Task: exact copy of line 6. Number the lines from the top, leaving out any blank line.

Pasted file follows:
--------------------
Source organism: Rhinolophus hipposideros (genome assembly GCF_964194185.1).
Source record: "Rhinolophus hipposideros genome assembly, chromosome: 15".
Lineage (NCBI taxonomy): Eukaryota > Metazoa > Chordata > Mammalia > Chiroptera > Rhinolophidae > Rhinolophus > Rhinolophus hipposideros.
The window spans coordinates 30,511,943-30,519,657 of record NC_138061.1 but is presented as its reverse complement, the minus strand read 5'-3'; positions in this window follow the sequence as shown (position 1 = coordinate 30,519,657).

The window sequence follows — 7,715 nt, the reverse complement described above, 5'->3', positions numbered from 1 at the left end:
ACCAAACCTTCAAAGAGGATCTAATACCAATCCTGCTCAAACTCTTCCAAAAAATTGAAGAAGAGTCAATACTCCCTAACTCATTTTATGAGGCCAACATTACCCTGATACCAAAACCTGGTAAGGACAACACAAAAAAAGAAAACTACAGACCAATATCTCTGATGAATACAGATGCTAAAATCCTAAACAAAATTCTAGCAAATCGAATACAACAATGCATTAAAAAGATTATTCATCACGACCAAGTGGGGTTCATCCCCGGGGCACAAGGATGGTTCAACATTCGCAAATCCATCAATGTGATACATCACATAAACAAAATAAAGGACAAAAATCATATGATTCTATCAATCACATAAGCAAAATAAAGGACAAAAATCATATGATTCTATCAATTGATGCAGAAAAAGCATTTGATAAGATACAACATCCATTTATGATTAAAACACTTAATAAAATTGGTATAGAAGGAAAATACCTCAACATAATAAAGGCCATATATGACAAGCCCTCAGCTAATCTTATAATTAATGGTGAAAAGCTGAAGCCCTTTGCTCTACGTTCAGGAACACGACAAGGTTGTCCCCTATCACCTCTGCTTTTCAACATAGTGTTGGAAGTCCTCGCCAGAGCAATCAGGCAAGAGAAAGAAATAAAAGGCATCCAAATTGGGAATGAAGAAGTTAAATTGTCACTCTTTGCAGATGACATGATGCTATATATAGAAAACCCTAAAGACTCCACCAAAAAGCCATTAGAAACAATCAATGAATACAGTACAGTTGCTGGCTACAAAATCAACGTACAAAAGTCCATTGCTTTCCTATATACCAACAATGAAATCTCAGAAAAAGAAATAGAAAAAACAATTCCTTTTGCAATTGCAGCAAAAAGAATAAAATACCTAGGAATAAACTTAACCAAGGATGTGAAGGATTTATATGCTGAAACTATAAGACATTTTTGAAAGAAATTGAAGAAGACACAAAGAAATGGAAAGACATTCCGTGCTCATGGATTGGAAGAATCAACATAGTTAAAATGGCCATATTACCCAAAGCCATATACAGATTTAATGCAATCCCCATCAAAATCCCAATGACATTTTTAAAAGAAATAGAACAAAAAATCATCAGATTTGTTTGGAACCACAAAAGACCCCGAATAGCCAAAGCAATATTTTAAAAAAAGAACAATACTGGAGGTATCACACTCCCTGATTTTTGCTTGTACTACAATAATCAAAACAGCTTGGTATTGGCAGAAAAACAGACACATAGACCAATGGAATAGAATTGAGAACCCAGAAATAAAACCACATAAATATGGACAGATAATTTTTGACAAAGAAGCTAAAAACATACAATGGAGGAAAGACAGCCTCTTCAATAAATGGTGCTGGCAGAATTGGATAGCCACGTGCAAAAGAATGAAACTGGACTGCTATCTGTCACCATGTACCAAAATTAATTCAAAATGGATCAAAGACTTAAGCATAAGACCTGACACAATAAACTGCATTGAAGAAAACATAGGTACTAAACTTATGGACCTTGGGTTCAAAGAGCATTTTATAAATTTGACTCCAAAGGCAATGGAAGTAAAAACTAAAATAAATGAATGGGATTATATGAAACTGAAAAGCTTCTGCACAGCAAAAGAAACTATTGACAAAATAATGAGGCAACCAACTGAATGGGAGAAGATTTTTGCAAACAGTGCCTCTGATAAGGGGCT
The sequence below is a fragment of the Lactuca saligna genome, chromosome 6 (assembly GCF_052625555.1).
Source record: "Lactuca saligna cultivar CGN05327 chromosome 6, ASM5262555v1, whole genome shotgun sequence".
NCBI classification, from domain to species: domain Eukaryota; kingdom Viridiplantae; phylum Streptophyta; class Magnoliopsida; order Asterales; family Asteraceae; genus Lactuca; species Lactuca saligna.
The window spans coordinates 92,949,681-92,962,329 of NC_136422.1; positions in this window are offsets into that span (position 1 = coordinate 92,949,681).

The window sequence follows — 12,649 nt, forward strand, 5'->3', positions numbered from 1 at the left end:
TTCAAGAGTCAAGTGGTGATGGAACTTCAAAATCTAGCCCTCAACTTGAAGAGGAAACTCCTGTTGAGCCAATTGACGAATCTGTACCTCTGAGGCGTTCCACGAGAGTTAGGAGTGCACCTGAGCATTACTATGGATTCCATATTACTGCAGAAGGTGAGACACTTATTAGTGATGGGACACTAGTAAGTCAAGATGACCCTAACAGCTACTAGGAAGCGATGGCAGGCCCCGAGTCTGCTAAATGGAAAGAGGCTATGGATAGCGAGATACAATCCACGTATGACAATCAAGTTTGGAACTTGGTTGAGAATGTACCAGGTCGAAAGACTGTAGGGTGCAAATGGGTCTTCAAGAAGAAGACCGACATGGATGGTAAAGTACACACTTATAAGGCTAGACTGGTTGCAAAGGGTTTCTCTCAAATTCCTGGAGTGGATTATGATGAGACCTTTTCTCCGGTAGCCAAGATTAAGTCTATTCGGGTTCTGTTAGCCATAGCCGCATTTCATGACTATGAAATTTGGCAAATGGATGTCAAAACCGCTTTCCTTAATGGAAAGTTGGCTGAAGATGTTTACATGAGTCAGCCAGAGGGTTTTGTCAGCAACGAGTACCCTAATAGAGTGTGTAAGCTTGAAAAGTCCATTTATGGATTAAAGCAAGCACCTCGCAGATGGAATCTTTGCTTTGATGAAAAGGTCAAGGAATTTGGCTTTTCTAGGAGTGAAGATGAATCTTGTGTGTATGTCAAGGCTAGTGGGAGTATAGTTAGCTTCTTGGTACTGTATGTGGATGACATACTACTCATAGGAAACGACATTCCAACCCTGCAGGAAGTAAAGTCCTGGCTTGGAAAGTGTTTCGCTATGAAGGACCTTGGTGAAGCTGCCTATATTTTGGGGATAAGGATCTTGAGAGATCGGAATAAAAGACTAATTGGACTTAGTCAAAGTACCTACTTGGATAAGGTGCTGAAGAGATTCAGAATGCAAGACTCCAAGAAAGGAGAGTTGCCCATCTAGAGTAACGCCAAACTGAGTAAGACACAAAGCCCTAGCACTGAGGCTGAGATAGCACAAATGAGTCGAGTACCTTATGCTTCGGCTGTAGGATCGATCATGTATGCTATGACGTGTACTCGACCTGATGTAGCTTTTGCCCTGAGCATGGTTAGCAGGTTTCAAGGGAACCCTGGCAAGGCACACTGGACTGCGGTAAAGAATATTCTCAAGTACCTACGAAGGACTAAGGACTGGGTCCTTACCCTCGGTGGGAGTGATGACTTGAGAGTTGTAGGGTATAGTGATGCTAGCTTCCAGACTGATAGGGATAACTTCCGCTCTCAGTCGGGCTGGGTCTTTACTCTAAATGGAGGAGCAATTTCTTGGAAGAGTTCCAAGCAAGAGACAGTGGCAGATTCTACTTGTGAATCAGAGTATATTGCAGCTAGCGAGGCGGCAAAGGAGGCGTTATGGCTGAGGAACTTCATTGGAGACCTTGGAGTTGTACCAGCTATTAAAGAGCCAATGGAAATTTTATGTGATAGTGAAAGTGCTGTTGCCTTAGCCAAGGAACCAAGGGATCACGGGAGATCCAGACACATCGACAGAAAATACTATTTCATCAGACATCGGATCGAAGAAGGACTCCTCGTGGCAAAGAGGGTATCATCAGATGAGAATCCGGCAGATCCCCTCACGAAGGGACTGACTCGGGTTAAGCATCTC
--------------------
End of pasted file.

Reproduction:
ACCAAACCTTCAAAGAGGATCTAATACCAATCCTGCTCAAACTCTTCCAAAAAATTGAAGAAGAGTCAATACTCCCTAACTCATTTTATGAGGCCAACATTACCCTGATACCAAAACCTGGTAAGGACAACACAAAAAAAGAAAACTACAGACCAATATCTCTGATGAATACAGATGCTAAAATCCTAAACAAAATTCTAGCAAATCGAATACAACAATGCATTAAAAAGATTATTCATCACGACCAAGTGGGGTTCATCCCCGGGGCACAAGGATGGTTCAACATTCGCAAATCCATCAATGTGATACATCACATAAACAAAATAAAGGACAAAAATCATATGATTCTATCAATCACATAAGCAAAATAAAGGACAAAAATCATATGATTCTATCAATTGATGCAGAAAAAGCATTTGATAAGATACAACATCCATTTATGATTAAAACACTTAATAAAATTGGTATAGAAGGAAAATACCTCAACATAATAAAGGCCATATATGACAAGCCCTCAGCTAATCTTATAATTAATGGTGAAAAGCTGAAGCCCTTTGCTCTACGTTCAGGAACACGACAAGGTTGTCCCCTATCACCTCTGCTTTTCAACATAGTGTTGGAAGTCCTCGCCAGAGCAATCAGGCAAGAGAAAGAAATAAAAGGCATCCAAATTGGGAATGAAGAAGTTAAATTGTCACTCTTTGCAGATGACATGATGCTATATATAGAAAACCCTAAAGACTCCACCAAAAAGCCATTAGAAACAATCAATGAATACAGTACAGTTGCTGGCTACAAAATCAACGTACAAAAGTCCATTGCTTTCCTATATACCAACAATGAAATCTCAGAAAAAGAAATAGAAAAAACAATTCCTTTTGCAATTGCAGCAAAAAGAATAAAATACCTAGGAATAAACTTAACCAAGGATGTGAAGGATTTATATGCTGAAACTATAAGACATTTTTGAAAGAAATTGAAGAAGACACAAAGAAATGGAAAGACATTCCGTGCTCATGGATTGGAAGAATCAACATAGTTAAAATGGCCATATTACCCAAAGCCATATACAGATTTAATGCAATCCCCATCAAAATCCCAATGACATTTTTAAAAGAAATAGAACAAAAAATCATCAGATTTGTTTGGAACCACAAAAGACCCCGAATAGCCAAAGCAATATTTTAAAAAAAGAACAATACTGGAGGTATCACACTCCCTGATTTTTGCTTGTACTACAATAATCAAAACAGCTTGGTATTGGCAGAAAAACAGACACATAGACCAATGGAATAGAATTGAGAACCCAGAAATAAAACCACATAAATATGGACAGATAATTTTTGACAAAGAAGCTAAAAACATACAATGGAGGAAAGACAGCCTCTTCAATAAATGGTGCTGGCAGAATTGGATAGCCACGTGCAAAAGAATGAAACTGGACTGCTATCTGTCACCATGTACCAAAATTAATTCAAAATGGATCAAAGACTTAAGCATAAGACCTGACACAATAAACTGCATTGAAGAAAACATAGGTACTAAACTTATGGACCTTGGGTTCAAAGAGCATTTTATAAATTTGACTCCAAAGGCAATGGAAGTAAAAACTAAAATAAATGAATGGGATTATATGAAACTGAAAAGCTTCTGCACAGCAAAAGAAACTATTGACAAAATAATGAGGCAACCAACTGAATGGGAGAAGATTTTTGCAAACAGTGCCTCTGATAAGGGGCT